A leaking tub can ruin the ceiling of the floor below.

How to Fix a Leaking Bathtub Drain

by Emrah Oruc

The tub drain and stopper assembly in a bathtub is designed to let water flow out of the tub when the stopper is open, and prevent water from draining when the stopper is closed. Over time, the rubber seals on the stopper, the drain flange or both can harden, preventing a tight seal. The stopper and drain can be replaced separately, but it's usually a good idea to replace them both at the same time.

Remove the tub stopper, adapting your strategy to its design. Some stoppers just unscrew from the drain. Others have a knob that must first be unscrewed to access the stopper body, which can then be unscrewed with a screwdriver.

Insert the tub drain wrench into drain body so the prongs of the tool engage the crosspiece at the bottom of the tub drain. Turn the tool counterclockwise to unscrew the drain and remove it from the tub.

Scrape old putty, dirt or calcification away from the drain opening in the tub with a flexible putty knife. Thoroughly clean the opening before installing the new drain assembly.

Knead a long bead of plumber's putty in your hand and shape it into a rope. Wrap the putty around the backside of the new drain body's flange. Press it firmly into position so it won't move during installation.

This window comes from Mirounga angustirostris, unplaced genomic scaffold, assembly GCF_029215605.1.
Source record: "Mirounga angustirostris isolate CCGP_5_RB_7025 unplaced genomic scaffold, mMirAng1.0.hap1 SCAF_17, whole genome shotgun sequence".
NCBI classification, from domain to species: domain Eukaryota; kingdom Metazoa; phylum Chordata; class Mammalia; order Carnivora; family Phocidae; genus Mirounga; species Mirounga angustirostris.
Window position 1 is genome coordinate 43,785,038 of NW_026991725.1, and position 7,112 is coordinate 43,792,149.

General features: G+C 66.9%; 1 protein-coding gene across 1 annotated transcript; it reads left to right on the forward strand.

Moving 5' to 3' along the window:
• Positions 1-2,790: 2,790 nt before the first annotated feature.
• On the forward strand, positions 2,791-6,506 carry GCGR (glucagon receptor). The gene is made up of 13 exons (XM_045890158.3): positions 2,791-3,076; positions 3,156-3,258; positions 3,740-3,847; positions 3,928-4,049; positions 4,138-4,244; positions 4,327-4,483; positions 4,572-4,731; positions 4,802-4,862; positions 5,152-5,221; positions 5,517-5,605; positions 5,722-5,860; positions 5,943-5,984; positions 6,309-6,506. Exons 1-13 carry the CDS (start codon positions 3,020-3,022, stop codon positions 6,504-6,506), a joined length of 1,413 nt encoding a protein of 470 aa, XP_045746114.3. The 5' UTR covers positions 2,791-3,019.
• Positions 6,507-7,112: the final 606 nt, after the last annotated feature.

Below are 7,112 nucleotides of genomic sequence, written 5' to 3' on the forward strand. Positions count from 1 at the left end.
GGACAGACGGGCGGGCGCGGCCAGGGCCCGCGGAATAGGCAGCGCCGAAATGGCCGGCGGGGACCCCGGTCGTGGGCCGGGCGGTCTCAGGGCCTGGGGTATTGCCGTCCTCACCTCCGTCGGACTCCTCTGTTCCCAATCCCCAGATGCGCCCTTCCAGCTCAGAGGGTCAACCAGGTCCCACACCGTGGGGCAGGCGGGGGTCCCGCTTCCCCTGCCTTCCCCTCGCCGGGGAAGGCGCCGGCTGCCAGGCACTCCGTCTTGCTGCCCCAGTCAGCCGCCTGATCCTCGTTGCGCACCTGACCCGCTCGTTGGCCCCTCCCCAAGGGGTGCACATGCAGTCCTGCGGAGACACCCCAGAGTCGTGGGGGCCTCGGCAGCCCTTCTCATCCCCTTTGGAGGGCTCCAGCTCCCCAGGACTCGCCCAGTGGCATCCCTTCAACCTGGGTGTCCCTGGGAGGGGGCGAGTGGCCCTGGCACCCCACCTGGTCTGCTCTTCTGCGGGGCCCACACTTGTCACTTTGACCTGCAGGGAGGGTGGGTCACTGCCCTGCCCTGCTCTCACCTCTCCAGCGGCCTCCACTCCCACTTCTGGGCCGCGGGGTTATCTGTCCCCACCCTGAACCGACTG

Insert the drain body into the opening in the tub and turn it clockwise to engage the threads of the drainpipe below the tub. Tighten the drain body with the tub drain wrench. Remove excess putty that squeezes out from under the flange with the putty knife. Be careful to not scratch the tub.

Install the new stopper into the drain body according to the manufacturer's instructions.

Items you will need

  • Screwdriver
  • Tub drain wrench
  • Putty knife
  • Plumber's putty
  • New drain and stopper assembly


  • If the crosspiece at the bottom of the drain is broken or missing, insert an expanding-type drain removal tool with a ratchet. This tool expands to grip the sides of the drain as you turn the ratchet counterclockwise.

About the Author

Emrah Oruc is a general contractor, freelance writer and former race-car mechanic who has written professionally since 2000. He has been published in "The Family Handyman" magazine and has experience as a consultant developing and delivering end-user training. Oruc holds a Bachelor of Arts in political science and a minor in economics from the University of Delaware.

Photo Credits

  • Michael Blann/Digital Vision/Getty Images